Malocclusion means that the upper and lower teeth don't fit together properly. The upper teeth should be slightly ahead of the lower teeth, and points and grooves of opposing molars should fit together comfortably. This condition is very common among people with Down syndrome; here are three things parents need to know about Down syndrome and malocclusion.
What are the signs of malocclusion?
There are many visible signs of malocclusion. You may notice that your child has a visible overbite or underbite, and you may notice that their teeth don't come together properly. This can make chewing or biting difficult. Your child may tell you that they're having trouble chewing, or you may see them struggling with their food. Speech abnormalities like lisps can also be a sign of malocclusion.
If your child's malocclusion is minor, you may not notice any problems with their teeth. However, a dentist will be able to identify the misalignment. Even if your child's teeth look fine, you should still take them to a dentist to confirm that no malocclusion is present. This is important because malocclusion can lead to painful problems like jaw and muscle strain.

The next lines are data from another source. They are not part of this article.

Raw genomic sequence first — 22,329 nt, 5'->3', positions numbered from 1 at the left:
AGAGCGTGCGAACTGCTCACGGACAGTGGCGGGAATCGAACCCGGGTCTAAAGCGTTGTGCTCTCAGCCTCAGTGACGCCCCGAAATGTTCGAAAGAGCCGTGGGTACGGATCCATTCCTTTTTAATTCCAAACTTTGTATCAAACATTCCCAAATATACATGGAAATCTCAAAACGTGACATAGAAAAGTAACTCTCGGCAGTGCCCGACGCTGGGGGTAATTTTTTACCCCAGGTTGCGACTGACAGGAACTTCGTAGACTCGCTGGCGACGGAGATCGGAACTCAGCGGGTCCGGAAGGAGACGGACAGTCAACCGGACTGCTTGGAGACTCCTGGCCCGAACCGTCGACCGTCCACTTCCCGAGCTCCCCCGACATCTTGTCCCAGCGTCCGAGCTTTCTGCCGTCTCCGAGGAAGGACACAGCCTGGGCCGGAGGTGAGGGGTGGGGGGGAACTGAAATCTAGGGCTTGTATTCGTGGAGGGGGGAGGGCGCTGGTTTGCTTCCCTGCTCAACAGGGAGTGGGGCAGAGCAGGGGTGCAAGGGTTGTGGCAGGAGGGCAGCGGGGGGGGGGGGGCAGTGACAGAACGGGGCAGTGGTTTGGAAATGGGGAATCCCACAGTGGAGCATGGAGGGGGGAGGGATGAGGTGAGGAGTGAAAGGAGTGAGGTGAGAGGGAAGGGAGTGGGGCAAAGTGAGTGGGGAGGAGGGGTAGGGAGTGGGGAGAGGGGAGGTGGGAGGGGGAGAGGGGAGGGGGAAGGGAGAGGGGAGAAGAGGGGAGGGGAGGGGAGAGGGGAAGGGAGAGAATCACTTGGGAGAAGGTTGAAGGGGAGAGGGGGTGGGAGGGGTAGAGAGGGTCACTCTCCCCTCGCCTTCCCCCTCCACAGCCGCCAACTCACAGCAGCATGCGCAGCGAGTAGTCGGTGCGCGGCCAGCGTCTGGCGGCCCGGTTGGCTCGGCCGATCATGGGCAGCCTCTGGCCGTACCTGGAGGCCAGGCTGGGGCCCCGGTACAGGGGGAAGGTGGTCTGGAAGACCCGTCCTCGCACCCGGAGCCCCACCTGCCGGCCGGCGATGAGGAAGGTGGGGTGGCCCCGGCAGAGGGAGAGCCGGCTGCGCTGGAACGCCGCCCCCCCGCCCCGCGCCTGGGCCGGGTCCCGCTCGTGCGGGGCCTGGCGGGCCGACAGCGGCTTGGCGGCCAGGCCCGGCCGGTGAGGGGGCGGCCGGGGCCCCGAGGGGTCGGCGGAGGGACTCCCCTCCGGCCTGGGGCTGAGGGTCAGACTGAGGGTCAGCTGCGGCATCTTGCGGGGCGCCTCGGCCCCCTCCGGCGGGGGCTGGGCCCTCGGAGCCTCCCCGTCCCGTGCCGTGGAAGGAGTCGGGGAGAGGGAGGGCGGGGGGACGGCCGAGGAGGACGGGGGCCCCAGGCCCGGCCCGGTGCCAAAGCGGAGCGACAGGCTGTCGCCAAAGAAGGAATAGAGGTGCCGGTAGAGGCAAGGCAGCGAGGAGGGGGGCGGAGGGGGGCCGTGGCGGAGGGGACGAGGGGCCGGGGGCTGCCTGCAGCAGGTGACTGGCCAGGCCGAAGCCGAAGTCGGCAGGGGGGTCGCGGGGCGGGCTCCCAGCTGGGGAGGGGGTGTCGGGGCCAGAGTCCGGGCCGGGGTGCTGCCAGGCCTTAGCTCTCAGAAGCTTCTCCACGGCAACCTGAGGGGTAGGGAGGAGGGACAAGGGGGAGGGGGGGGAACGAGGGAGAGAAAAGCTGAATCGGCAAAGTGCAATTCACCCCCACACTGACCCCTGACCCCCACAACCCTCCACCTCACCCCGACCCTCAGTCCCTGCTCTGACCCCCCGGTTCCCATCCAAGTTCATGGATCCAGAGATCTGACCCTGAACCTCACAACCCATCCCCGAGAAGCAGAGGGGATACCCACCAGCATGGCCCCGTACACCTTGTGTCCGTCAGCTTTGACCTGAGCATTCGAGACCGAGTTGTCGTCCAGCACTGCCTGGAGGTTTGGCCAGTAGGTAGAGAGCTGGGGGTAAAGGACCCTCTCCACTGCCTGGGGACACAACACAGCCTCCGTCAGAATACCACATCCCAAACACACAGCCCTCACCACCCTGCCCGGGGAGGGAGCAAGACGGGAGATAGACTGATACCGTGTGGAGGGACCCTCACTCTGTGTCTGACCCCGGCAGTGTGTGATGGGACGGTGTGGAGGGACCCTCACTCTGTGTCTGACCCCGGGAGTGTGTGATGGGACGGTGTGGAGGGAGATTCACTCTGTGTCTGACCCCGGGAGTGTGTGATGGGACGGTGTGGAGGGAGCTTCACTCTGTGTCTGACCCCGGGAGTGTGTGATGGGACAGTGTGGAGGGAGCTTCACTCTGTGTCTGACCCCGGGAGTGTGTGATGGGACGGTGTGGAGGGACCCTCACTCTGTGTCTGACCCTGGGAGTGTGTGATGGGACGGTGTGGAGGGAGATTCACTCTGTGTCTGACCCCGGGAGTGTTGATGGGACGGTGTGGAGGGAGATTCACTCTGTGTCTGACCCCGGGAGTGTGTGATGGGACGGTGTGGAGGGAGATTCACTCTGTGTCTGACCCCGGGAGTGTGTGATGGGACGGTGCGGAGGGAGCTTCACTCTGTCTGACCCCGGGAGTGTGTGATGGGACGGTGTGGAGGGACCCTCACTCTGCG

How does Down syndrome cause malocclusion?
Down syndrome children tend to have abnormalities in their mouths that can lead to malocclusion. The maxilla—also called the upper jawbone—tends to be underdeveloped in people with Down syndrome. When this jaw is undersized in comparison to the lower jaw, the teeth don't come together properly, resulting in a type of malocclusion called an open bite.
The permanent teeth also tend to erupt later in people with Down syndrome, and they erupt on an abnormal schedule. If a tooth doesn't erupt on time, the surrounding teeth may shift position and either fully block the eruption of the tooth or force it to grow in crooked.
Can malocclusion be treated?
Malocclusion can be treated with orthodontic therapy like retainers and braces. Orthodontic treatment is highly individualized, so your child's orthodontist will carefully examine their teeth and design a plan for their treatment. Your child's cardiologist, pediatrician, and other members of their care team will need to be involved in this plan to ensure that the orthodontic treatment doesn't cause health complications.
This plan may involve widening their maxilla with specially-designed retainers, straightening their teeth with braces, or using elastics to move their jaws forwards or backwards. Children with Down syndrome may have trouble using these elastics, but as long as you're willing to help them, it's not a barrier to orthodontic treatment.
If your child has Down syndrome, take them to a dentist like Barberio Frank DMD PC to find out if they have malocclusion.